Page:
The embodiment of FIG. 7 and 8 is only slightly different from that of FIGS. 3 5. Here, laser 28 is mounted in the A.D.L. telescope mount and projects a beam 43 along the A.D.L. towards the device on boresight board 40. The pentaprism arrangement shown in FIG. 8 is positioned within beam 41 and is moveable along beam 41 and capable of being clamped at any point on beam 41 as a unit with pentaprism 51 or pentaprism 91 as discussed in regard to the other embodiments. Laser beam 44 is produced in the manner shown in FIG. 8 and is parallel to beam 43. Pentaprisms are extremely suitable for this application since they may be rotated out of alignment about 5 and still produce the desired perpendicular reflection therefrom. Beam 44 is reflected back from mirror 30 in gun barrel 14 and when this reflection is centered by adjusting gun 14 on properly positioned target 46 the alignment is complete. A similar adjustment can be made to the gunsight, radar, etc.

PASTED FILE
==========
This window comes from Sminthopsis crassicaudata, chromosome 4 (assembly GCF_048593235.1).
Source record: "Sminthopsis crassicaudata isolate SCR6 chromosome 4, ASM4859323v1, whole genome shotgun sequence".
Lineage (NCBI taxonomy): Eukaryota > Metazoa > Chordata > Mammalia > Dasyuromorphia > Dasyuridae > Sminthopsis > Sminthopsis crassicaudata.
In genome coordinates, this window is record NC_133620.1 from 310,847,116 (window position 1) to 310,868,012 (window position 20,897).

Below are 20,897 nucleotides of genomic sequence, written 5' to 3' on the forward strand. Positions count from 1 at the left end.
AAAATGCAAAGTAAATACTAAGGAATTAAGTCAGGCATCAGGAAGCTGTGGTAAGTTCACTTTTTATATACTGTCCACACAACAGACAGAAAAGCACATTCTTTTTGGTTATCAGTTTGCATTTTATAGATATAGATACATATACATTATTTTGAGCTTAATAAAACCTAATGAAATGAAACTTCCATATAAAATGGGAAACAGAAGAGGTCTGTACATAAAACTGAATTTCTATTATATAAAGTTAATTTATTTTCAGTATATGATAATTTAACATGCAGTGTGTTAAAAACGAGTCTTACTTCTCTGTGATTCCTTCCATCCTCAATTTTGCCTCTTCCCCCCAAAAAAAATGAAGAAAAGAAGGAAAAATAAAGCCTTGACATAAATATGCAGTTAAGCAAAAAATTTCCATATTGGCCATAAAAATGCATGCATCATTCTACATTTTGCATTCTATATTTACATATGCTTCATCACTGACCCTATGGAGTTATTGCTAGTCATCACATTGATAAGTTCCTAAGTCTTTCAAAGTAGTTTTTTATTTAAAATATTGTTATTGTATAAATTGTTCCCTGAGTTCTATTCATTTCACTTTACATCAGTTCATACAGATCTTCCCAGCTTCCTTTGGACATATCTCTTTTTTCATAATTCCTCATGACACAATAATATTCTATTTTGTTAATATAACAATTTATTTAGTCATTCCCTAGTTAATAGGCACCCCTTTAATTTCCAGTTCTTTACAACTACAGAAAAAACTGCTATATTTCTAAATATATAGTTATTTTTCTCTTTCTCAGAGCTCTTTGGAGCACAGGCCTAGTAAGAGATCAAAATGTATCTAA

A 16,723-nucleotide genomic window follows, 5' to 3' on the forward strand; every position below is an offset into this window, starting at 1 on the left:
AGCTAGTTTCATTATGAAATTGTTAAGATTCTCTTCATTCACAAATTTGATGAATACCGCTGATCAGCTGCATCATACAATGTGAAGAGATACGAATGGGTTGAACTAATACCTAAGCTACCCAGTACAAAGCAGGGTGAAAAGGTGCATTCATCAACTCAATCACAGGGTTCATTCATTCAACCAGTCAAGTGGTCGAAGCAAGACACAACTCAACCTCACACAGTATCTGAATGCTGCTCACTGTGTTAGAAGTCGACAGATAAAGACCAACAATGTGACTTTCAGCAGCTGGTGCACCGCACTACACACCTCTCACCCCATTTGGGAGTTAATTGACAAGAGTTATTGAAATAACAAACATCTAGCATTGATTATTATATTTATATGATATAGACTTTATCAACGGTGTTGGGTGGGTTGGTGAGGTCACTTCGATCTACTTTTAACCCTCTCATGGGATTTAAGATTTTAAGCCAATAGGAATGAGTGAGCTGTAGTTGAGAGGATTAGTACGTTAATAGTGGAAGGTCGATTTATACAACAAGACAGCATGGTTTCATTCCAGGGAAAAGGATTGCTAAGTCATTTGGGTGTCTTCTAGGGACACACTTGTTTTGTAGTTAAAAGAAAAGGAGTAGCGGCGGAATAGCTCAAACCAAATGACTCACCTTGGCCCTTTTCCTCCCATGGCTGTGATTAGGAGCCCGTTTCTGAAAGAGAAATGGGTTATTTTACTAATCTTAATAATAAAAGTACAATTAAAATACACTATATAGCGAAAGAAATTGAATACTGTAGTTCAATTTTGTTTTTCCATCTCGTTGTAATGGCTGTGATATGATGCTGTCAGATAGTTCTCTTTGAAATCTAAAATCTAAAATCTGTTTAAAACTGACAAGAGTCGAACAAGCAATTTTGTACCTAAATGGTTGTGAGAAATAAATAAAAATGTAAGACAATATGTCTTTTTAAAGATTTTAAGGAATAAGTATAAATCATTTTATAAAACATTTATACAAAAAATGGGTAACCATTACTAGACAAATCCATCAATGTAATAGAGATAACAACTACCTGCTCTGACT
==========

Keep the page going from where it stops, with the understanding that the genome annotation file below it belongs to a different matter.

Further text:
The embodiment of FIGS. 9 11 is very similar to the embodiment of FIGS. 3 6. FIGS. 9 and show an assembly which can be termed a boresight jig. Laser 28 is connected to beam 41 by steel bands 73. Cord 29 goes to a power supply. The device may conveniently be mounted on a boresight board, for example, not shown, which has a cooperating portion received in dove-tail groove 78 of member 77. Member 77 is attached to member 79 by screws 90 and pivotally mounted to members 75 and 74 by bolt 76. Pentaprism 50 is mounted within bracket 74 in any suitable fashion so long as it is positioned in accordance with that arrangement shown in FIG. 11. Upon plate 87 is connected a dial 71 and rotatable portion 70. Rotatable portion 70 is connected to the mounting means, not shown, for pentaprism 50 and rotation of member 70 rotates pentaprism 50. By rotating member 70 and thereby pentaprims 50, reflected laser beam 43 can be lined up to coincide with the A.D.L. by providing a mirror perpendicular to the A.D.L. in the A.D.L. telescope mount as in the manner shown in FIG. 3. If the reflection of laser beam 43 does not coincide with rotatable member which serves as a target in the manner of target 45 in the embodiment of FIG. 5, then repositioning of the apparatus must be made. Once laser beam 43 coincides with the A.D.L., pivot 89 on fuselage reference centerline bar 88 is positioned on the boresight board so that the fuselage reference center-line passes through, and is lined up with the pivot point on pivot 89. The point on the boresight board corresponding to the fuselage reference centerline normally has an opening for reception of the pivot 89, but if necessary, that point may be located on the board in the manner outlined above for locating the A.D.L. point on the boresight board. Unit 83 is slidably mounted on beam 41 and may be secured at any point thereon by set screws, or other suitable clamping means. Pentaprism 51 is mounted within bracket 85 in any suitable fashion so long as it is positioned in accordance with that shown in FIG. 11. This apparatus therefore allows for alignment of any other device used on the aircraft with respect to the fuselage center-line at pivot 89 and the A.D.L., corresponding to laser beam 43 when properly positioned. This is suitable to align any system on an aircraft such as the pilots reflex gunsight, the guns, the gyro platform, or the heads up display, for example. If aligning the guns with respect to the gunsight, for example, member 83 and thereby pentaprism 51 would be moved to the proper position on bar 41 with respect to the two aforesaid reference points, since rod 88 is slidably received through openings 84 in member 83. A ronchi grating defraction pattern appears on transparent member 81. The series of dots -106, are oriented at the proper angle, which would ordinarily be horizontal. Reflected laser beam 44 passes through pilots sight filter 82 and through transparent member 81 at the center of dot 100 when properly adjusted. The recticle in the gunsight is then aligned with beam 44 and dot 100, and the horizontal line of the reticle is aligned with the line formed by the series of dots 100-106. This complets the alignment and adjustment of the gunsight. Unit 83 and thereby pentaprism 51 is then moved to the position corresponding to one of the guns with respect to the A.D.L., corresponding generally with pivot point 76, and with respect to the fueslage center-line, generally corresponding to the pivot point on pivot 89. By so adjusting, reflected laser beam 44 corresponds to the desired path of the bullets exiting from the gun. Filter 82 and transparent member 81 are not needed for this alignment and may be removed. A mirror 30, not shown but like that shown in FIGS. 3 and 4, is mounted in the gun barrel and beam 44 thereby is reflected to member 83. Member 83 acts as a target in the manner of target 46, shown in FIGS. 3, 5, and 7. The beam is then centered on member 83 by proper adjustment and alignment of the gun. In like fashion, other'systems on the aircraft may be aligned as in the alignment of the guns, for example the gyro platform, the radar, or the heads up display.